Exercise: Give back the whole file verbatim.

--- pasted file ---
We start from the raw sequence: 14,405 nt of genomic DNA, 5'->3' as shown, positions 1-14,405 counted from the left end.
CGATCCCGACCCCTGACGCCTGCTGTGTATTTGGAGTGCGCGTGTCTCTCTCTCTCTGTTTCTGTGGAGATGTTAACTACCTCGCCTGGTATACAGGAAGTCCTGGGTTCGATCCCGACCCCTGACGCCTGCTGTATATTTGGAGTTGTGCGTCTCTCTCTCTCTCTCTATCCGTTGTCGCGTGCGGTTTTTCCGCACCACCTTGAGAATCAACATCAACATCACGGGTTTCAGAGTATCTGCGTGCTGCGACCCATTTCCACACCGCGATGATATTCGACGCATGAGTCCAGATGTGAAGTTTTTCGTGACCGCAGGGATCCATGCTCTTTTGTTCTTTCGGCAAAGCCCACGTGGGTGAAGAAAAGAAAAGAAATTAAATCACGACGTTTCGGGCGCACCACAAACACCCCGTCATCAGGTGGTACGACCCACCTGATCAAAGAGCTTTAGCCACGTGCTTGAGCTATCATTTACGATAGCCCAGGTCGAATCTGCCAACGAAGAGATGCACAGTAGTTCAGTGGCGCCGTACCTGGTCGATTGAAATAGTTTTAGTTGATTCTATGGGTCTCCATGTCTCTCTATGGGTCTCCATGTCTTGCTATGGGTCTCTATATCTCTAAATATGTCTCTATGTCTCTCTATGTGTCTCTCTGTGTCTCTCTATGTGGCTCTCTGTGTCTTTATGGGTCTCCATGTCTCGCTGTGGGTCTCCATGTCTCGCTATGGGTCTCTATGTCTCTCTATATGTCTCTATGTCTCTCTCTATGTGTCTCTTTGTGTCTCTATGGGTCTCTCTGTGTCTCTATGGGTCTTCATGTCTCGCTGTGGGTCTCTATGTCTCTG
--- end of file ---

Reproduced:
We start from the raw sequence: 14,405 nt of genomic DNA, 5'->3' as shown, positions 1-14,405 counted from the left end.
CGATCCCGACCCCTGACGCCTGCTGTGTATTTGGAGTGCGCGTGTCTCTCTCTCTCTGTTTCTGTGGAGATGTTAACTACCTCGCCTGGTATACAGGAAGTCCTGGGTTCGATCCCGACCCCTGACGCCTGCTGTATATTTGGAGTTGTGCGTCTCTCTCTCTCTCTCTATCCGTTGTCGCGTGCGGTTTTTCCGCACCACCTTGAGAATCAACATCAACATCACGGGTTTCAGAGTATCTGCGTGCTGCGACCCATTTCCACACCGCGATGATATTCGACGCATGAGTCCAGATGTGAAGTTTTTCGTGACCGCAGGGATCCATGCTCTTTTGTTCTTTCGGCAAAGCCCACGTGGGTGAAGAAAAGAAAAGAAATTAAATCACGACGTTTCGGGCGCACCACAAACACCCCGTCATCAGGTGGTACGACCCACCTGATCAAAGAGCTTTAGCCACGTGCTTGAGCTATCATTTACGATAGCCCAGGTCGAATCTGCCAACGAAGAGATGCACAGTAGTTCAGTGGCGCCGTACCTGGTCGATTGAAATAGTTTTAGTTGATTCTATGGGTCTCCATGTCTCTCTATGGGTCTCCATGTCTTGCTATGGGTCTCTATATCTCTAAATATGTCTCTATGTCTCTCTATGTGTCTCTCTGTGTCTCTCTATGTGGCTCTCTGTGTCTTTATGGGTCTCCATGTCTCGCTGTGGGTCTCCATGTCTCGCTATGGGTCTCTATGTCTCTCTATATGTCTCTATGTCTCTCTCTATGTGTCTCTTTGTGTCTCTATGGGTCTCTCTGTGTCTCTATGGGTCTTCATGTCTCGCTGTGGGTCTCTATGTCTCTG